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The Daily Cardinal Est. 1892
Saturday, February 24, 2024

Record Routine: Jams for the morning after a party in Kellogg's new album

In a style popularized by Chance The Rapper and Mac Miller, Mic Kellogg delivers an atmospheric album that channels the vocal styles of many up-and-coming rap artists while giving Milwaukee producer Charles Mammyth Forsberg a proper introduction to a larger audience. While Mic Kellogg’s name is on the cover, Mammyth deserves a heavy amount of credit for mixing this magnum opus of an ear pleaser.

Kellogg is an artist reigning from Madison that now calls Milwaukee his home. Dare I say this is very audible in Kellogg’s musical choices that were made on this freshman LP, as the Midwest weather, scenery and musical surroundings are evident.

The sing-song style with which Chance The Rapper delivers his bars is employed by Kellogg on “Breakfast (Intro),” while the soulful backup singers sound like they were ripped directly from Acid Rap. “Breakfast (Intro)” gives the listener an accurate introduction to the album, an album that sounds like it should be played during the earlier parts of the day while indulging in the fattier of breakfast foods and recovering from the night before.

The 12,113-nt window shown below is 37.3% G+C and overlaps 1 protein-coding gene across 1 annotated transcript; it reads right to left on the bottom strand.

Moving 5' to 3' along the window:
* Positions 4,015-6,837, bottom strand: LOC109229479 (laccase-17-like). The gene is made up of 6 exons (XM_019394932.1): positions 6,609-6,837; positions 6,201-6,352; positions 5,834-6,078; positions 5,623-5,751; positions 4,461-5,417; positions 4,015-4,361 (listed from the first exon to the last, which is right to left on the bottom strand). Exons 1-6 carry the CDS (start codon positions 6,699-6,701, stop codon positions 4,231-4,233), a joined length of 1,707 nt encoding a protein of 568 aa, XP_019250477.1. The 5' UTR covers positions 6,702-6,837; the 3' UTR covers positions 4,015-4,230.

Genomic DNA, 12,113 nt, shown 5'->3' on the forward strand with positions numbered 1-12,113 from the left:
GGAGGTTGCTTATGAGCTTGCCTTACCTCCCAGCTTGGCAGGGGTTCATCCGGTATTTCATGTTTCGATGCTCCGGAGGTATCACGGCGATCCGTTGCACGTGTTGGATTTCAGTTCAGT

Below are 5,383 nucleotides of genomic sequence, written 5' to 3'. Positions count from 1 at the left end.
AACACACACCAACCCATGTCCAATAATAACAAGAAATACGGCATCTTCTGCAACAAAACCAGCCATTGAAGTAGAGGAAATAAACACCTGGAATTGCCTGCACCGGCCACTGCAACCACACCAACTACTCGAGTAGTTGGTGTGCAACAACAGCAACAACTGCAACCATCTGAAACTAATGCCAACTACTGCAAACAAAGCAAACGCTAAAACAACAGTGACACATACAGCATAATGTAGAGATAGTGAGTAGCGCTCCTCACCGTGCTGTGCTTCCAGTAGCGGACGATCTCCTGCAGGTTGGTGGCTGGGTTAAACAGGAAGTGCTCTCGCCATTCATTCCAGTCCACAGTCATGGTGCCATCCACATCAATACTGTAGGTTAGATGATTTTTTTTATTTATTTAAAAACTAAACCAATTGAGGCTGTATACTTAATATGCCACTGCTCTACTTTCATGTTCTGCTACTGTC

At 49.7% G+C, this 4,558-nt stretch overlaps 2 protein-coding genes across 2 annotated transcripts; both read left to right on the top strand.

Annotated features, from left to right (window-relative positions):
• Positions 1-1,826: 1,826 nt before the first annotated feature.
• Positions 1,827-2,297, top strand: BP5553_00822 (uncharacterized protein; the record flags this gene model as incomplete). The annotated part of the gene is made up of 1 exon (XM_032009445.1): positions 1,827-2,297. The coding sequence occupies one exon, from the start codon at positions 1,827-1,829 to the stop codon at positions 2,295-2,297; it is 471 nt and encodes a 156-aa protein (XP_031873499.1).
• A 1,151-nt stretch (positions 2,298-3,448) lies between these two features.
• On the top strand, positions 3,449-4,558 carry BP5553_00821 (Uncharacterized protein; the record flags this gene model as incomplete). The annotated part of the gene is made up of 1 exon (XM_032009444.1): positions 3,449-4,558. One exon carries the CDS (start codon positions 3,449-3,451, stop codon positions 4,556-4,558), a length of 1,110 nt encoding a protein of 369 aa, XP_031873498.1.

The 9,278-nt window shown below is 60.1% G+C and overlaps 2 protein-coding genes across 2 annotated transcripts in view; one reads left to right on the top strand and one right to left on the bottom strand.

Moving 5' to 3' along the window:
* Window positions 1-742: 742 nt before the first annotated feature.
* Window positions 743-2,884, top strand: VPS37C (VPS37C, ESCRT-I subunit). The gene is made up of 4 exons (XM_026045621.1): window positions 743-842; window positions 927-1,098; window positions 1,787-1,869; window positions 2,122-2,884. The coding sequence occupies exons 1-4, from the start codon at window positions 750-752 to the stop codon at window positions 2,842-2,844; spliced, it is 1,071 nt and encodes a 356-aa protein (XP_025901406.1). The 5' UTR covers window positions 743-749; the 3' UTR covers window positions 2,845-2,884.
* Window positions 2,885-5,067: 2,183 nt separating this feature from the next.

There are no harsh beats and no sharp edges on Breakfast, the success of which depends on who is listening. “Head Up” embraces a positive outlook on life and fighting through hard times in order to keep chasing success. Another background singer appears, imploring Kellogg and the listener to “keep your head up,” a mantra that is likely very applicable to a young artist attempting to gain popularity in the tumultuous Midwest hip-hop community.

“Take Me” holds an example of one of five different wonderfully crafted cover photos used on this album, all taken from Mic Kellogg’s point of view looking down at the table in front of him. The atmosphere that surrounds the ear is a perfect example of breakfast music: minimalist beat, flowing ambience and slurring lyrics from Kellogg.

Breakfast would do a better job highlighting the morning after a wild concert than the experience of a wild concert itself. While some may prefer the former, the latter is what is pleasurable on a Sunday afternoon, the beginning of a hot day or to welcome the weekend after class on Friday.

Although Breakfast may sound very similar to many projects coming out of Kellogg’s region, the mixing by Mammyth combines lovely jazz, atmospheric hip-hop and Kellogg’s voice to create a satisfying finished work. I do not know whether to be skeptical of how much this album sounds like other recent Midwest rap projects or to accept Breakfast as advancing the craft with another well-produced album that reflects the joys and plights of millennials.

Grade: B-

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